The Ultimate Card Box
So I've tried to look up wedding card boxes, and they are these weird things that look like wedding cakes — except on Offbeat Bride, where they most often look like small monsters or TARDIS. (True observation, I swear!)

However, I'm still not sure exactly what a card box is for! Is it for people who want to give you cards, so you don't have to hold onto them? If so, are these “congratulations!” cards, or do they include money? We're trying to discourage people from giving us presents, but I'm totally down with handwritten notes of support.

I guess what I'm trying to figure out is – do I need one of these? Are people going to expect it, in the “I brought you a card, where do I put it?” sort of way? Because if it's going to make everybody's life easier, I guess that makes sense, but honestly the whole thing confuses me.

Thank you. I feel like a dunce, but I honestly haven't been able to find a satisfactory answer. It's like the whole wedding universe assumes I already know this thing.
-selie

Generally, cardboxes are a place to put any cards you receive at the wedding. Many of them are meant to be somewhat secure so that if you receive money in a card it won't walk away. I used a box I happened to have that looked like a little suitcase because we had a small wedding, easy enough to monitor who was walking in the doors, and I hadn't had time or energy to be more creative about it.

You don't have to have one. You could use a basket, just collect them by hand, or tell people to set it on a table. It is utterly up to you. Guests probably will expect some place to put any gifts they might get you despite your preference or any cards they might choose to give.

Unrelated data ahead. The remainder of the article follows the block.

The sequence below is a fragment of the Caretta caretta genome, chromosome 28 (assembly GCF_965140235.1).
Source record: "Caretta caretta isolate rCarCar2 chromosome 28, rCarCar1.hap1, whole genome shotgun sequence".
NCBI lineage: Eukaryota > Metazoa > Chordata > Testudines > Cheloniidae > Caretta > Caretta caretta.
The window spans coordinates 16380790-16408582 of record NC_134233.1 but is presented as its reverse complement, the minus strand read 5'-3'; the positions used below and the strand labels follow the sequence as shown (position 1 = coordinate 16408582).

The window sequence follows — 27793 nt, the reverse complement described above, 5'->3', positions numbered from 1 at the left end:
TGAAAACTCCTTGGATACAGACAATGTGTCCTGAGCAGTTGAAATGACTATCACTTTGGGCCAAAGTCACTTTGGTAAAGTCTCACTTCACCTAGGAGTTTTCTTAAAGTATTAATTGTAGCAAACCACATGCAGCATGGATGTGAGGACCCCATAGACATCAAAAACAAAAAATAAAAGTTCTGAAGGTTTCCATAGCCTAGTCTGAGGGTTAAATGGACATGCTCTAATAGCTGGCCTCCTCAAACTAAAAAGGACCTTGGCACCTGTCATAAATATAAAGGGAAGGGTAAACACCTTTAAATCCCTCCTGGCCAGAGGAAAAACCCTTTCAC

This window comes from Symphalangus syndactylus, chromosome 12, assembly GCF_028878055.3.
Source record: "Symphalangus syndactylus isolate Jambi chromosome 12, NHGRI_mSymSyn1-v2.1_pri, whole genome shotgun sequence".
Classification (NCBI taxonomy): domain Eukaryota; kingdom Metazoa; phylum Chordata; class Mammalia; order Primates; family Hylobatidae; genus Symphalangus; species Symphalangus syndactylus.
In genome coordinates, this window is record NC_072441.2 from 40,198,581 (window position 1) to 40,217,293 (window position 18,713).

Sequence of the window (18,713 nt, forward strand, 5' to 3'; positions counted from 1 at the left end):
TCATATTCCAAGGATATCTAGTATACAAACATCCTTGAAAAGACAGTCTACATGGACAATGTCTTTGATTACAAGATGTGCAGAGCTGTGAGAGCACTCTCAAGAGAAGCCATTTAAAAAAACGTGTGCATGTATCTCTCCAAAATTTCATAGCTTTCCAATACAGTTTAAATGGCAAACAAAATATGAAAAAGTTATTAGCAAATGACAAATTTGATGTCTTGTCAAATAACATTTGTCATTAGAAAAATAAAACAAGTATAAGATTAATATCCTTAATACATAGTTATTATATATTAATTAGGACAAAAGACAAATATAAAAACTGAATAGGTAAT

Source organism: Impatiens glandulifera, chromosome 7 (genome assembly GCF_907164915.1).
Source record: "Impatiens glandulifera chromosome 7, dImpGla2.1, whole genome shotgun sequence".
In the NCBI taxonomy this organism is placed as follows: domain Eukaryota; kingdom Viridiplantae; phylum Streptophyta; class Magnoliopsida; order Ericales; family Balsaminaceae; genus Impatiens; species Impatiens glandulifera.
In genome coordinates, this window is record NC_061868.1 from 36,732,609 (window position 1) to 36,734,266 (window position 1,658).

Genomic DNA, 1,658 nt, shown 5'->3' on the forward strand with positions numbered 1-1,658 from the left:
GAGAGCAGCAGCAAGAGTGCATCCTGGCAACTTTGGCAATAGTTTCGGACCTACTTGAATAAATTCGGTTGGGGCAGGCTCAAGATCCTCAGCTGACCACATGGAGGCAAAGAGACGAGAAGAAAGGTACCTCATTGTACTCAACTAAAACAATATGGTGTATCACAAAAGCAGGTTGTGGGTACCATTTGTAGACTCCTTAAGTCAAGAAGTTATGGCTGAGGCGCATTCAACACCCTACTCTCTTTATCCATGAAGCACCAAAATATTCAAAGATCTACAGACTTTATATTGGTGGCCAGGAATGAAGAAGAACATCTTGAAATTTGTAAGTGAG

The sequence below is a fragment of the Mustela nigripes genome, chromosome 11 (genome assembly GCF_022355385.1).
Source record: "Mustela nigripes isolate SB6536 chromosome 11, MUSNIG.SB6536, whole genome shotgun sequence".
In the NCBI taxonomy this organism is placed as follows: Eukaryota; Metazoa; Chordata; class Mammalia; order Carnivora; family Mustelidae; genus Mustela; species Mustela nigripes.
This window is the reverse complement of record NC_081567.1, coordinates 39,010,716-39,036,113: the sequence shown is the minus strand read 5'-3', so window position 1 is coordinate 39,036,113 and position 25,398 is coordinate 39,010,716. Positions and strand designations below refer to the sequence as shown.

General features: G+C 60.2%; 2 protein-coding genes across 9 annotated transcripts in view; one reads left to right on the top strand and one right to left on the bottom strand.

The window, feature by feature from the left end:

Now, if you've decided you want to make a cardbox, of course we have no shortage of inspiration. And we're guessing readers will have even more in the comments!

Weigh in: are card boxes worth your time, or are they just one more “not worth it” DIY project?

Comments on Do I need a card box?

  1. My friend that recently married just wrapped a medium sized cardboard box in simple wrapping paper. They cut a large slit on top to make it clear this was the “card box” and not just another gift on the table. It was subtle but clear in its purpose, and I think that was the best way to go for them as a very laid-back and “don’t give us gifts” couple.

  2. We had a circus themed wedding and I found a lady on etsy who made custom circus tent pinatas she cut a trap door into the bottom and a slit in the top and we used that as our card box.

  3. Ours was a white mailbox I bought from Home Depot for $17. We spent another $5 on paint to put our hand prints on it, ala Ellie and Karl from Up. It was cute, went with our theme, and we can actually use it as a mailbox if we get a house someday. You can use anything that can hold stuff, from boxes to baskets to bird cages….whatever you have around the house or would use again.

  4. I bought a vintage-looking wooden box with a key shaped hole cut in the top for our wedding. It does double duty as decor in my house, and one feature I really liked about it was that it had a magnetic closure that was so strong that it actually SEEMED locked – I think it would have (may have?) discouraged thievery because if you just give it a tug to see if it will open it seems locked. In fact, someone tried to carry it out of a wedding a couple of weeks ago by using the opening like a handle and I had to warn her that it wasn’t actually locked, just magnetic! It was kind of pricey, but like I said it’s doing double duty, plus I have loaned it out to several friends for their weddings, and they all sign the bottom of it afterwards which is neat. It’s like sisterhood of the traveling card box 🙂